Wynn v. Sklar & Phillips Oil Company

Annotate this Case

493 S.W.2d 439 (1973)

H. S. WYNN et al., Appellants, v. SKLAR & PHILLIPS OIL COMPANY et al., Appellees.

No. 5-6059.

Supreme Court of Arkansas.

April 30, 1973.

*440 Chambers & Chambers, Magnolia, for appellants.

McKay, Chandler & Choate, Magnolia, for appellees.

FOGLEMAN, Justice.

This appeal was submitted upon a stipulated record. The case involves the question of proper distribution of royalties under a tract of land. The parties agree that the matter turns entirely upon the interpretation of an instrument entitled "Royalty Deed" executed on April 4, 1921, by T. M. Talley and his wife to J. M. Talley. The questions involved will be better understood by a description of the various instruments relied upon by the parties. In chronological order, they are:

1. Warranty deed dated November 4, 1919, executed by T. M. Talley, Jr., and wife conveying the 87 ½-acre tract which is the subject of this litigation to J. H. Merrett, which contains the following clause: The said Grantors of this Deed of Conveyance T. M. Talley, Jr. and M. S. Talley his wife, do hereby Reserve all the oil and minerals rights on the above described Lands, and hold the right to operate on the said land for same. 2. Lease dated November 22, 1919, by which T. M. Talley and wife leased the *441 lands to J. M. Talley for the sole purpose of mining and operating for oil and gas, for a term of five years and as long thereafter as oil or gas or either of them is produced by the lessee, his successors or assigns. This lease required delivery to the lessors of 1/8 of all oil produced from the leased premises; payment of $200 per year for gas from each well where gas only was found, while gas was used off the premises, and the furnishing of gas to the lessees free of cost for all stoves and lights in dwelling houses on the premises during the same period; and the payment of $25 per year for gas produced from any oil well and used off the premises. The following are the provisions other than that set out above pertaining to the life of the lease: The parties of the second part further agree that in case operations for either the drilling of a well for oil or gas is not commenced and prosecuted with due diligence within one year from this date then this grant shall immediately become null and void as to both parties; provided, that second parties may prevent such forfeiture from quarter to quarter for three years by paying to the first party the sum of 25 cents per acre per year until such well is commenced. And it is agreed that the completion of such well shall be and operate as a full liquidation of all rent under this provision during the remainder of the term of this lease. * * * All money that may become due under this grant payable Farmers Bank & Trust Co. or payable direct to T. M. Talley. It is further agreed that upon failure of second parties, their heirs or assigns, to pay said sum of 50 cents per acre within thirty days after the expiration of any rental date, this lease shall be and become null and void.

(It was stipulated that no production was ever had under this lease. The record is silent as to the drilling of wells or payment of delay rentals.)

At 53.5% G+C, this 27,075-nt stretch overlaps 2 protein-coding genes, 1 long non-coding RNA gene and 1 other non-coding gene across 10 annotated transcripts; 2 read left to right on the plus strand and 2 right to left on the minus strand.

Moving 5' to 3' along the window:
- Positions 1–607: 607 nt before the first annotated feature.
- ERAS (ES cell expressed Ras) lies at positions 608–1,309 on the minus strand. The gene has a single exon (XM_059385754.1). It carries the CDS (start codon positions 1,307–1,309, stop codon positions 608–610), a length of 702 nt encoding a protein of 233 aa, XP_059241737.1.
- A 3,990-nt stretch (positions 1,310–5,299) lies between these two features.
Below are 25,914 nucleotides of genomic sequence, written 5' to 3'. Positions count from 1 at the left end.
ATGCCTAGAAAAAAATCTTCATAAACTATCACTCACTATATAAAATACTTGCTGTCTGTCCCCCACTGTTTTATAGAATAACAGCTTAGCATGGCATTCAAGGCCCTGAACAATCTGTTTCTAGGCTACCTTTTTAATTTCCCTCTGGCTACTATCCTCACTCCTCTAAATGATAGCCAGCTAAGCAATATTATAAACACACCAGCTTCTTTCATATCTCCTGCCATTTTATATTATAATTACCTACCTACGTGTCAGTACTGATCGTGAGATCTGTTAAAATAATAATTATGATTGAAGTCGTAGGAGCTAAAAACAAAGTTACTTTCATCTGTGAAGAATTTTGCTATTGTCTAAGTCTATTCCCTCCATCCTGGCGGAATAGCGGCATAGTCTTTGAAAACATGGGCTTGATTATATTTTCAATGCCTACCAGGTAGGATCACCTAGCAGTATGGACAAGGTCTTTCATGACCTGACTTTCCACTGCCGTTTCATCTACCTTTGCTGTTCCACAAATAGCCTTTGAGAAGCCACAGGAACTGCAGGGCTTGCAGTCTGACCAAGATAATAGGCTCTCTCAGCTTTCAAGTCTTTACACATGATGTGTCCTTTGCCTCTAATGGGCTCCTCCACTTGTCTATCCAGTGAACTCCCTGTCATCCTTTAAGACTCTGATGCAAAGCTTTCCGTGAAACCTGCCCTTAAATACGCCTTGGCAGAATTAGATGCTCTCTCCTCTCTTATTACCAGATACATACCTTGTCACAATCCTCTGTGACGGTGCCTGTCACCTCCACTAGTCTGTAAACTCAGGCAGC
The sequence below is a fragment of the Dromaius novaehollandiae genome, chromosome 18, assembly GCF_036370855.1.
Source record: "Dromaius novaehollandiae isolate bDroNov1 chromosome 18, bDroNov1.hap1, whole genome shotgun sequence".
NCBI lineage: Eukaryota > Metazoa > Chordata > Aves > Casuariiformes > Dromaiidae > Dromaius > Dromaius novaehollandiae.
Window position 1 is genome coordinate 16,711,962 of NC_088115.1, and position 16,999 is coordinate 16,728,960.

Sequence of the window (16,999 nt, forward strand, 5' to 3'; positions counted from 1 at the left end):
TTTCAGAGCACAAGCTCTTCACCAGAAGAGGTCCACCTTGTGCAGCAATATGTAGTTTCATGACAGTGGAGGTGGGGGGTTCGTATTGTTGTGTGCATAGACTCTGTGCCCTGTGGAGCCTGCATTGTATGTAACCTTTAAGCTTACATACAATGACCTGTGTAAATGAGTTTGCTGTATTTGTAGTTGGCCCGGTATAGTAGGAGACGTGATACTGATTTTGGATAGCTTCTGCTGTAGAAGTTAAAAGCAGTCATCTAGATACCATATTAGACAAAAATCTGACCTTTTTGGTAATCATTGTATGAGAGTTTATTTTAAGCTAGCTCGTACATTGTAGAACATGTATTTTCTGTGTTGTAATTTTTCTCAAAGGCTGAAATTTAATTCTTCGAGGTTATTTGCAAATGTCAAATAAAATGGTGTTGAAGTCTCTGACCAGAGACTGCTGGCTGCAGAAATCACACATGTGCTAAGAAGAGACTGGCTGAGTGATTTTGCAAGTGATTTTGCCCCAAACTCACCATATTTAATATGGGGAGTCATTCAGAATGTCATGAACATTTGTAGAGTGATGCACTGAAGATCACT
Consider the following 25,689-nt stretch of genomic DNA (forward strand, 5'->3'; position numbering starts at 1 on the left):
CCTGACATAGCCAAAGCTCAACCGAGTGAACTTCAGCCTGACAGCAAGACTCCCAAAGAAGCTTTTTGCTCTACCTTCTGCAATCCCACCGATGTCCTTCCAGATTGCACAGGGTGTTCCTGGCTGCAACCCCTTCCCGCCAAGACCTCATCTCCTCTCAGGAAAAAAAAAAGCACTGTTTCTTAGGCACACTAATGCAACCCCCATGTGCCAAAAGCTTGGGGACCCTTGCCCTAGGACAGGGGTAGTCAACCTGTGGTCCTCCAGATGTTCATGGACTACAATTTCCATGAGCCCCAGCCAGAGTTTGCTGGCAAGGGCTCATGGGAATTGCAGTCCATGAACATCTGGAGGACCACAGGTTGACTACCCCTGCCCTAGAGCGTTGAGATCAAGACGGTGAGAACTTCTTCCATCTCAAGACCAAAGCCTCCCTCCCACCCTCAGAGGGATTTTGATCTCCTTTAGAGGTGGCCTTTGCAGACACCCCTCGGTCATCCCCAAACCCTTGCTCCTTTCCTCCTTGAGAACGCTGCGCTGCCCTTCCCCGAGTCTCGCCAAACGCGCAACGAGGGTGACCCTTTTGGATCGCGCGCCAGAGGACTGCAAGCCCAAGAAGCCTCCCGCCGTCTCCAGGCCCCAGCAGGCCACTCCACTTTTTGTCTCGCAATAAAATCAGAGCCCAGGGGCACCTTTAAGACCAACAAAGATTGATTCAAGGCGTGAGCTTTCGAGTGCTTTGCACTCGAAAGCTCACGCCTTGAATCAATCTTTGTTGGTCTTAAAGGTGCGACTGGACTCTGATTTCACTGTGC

3. The deed entitled "Royalty Deed" dated April 4, 1921, by T. M. Talley and wife conveying unto J. M. Talley and unto his heirs and assigns forever "a one eight (being all the Royalty retained by us) undivided interest of, in and to all the oil, gas and minerals on, in and under the * * * lands * * * granting to the said J. M. Talley, his heirs and assigns, the right of ingress to and upon said lands for the purposes of securing, storing and removing oil and gas, and the right of occupancy of said lands for and only for the purposes of storing, securing and removing oil and gas." The warranty clause read: And we hereby covenant with said J. M. Talley that we will forever warrant and defend the title to the said interest in the oil, gas and mineral on, in and under said lands against all lawful claims whatever. 4. A deed from J. M. Talley entitled "Royalty Deed" dated April 5, 1921, conveying to J. H. Merritt "a one-sixteenth (being one-half of all the royalty retained in said land by T. M. Talley and sold to J. M. Talley by the said T. M. Talley, 4-4-1921) undivided interest of, in, and to all the oil, gas and minerals on, and under the * * * lands * *." 5. An oil and gas lease dated January 28, 1927, by which T. M. Talley, Jr., leased the lands to J. M. Talley for the sole purpose of mining and operating for oil and gas for a term of five years or as long thereafter as oil or gas is produced from the land. The lessee agreed to deliver to the credit of the lessor, free of cost, 1/8 of all oil produced and saved, to pay $200 per year for each well producing gas only, until such time as the gas should be utilized or sold off the premises, when the grantor would be paid 1/8 of the value of the gas and to furnish lessor with gas free of cost for all stoves and inside lights in the main *442 dwelling house on the land, and to pay the lessor 1/8 of the proceeds of sale of gas produced from an oil well and used off the premises or for the manufacture of casing-head gas. This lease contained provisions for termination and delay rentals which were similar to those in the first lease. 6. Mineral deed dated May 3, 1947, by which T. M. Talley conveyed to Mattie Moore an undivided 7/8 interest in and to all of the oil, gas, distillate and other minerals in and under and that may be produced from the lands. 7. Mineral deed dated August 4, 1948, by which Mattie Moore conveyed to T. M. Talley an undivided 7/16 interest in and to all of the oil, gas, distillate and other minerals in and under and that may be produced from the lands. This deed contained the following parenthetical statement: (It is the intention of the grantor herein to convey to the grantee herein 38.28125 full mineral acres.)[1] 8. Mineral Deed dated August 16, 1948, by which Mattie Moore conveyed to Pauline Dominy an undivided 7/16 interest in all of the oil, gas, distillate and other minerals in and under and that may be produced from the lands. This deed also recites the intent to convey 38.28125 mineral acres.[1] 9. Mineral Deed dated March 26, 1955, by which Pauline Dominy conveyed to J. M. Talley an undivided 7/16 interest in all of the oil, gas, distillate and other minerals in and under and that may be produced from the lands.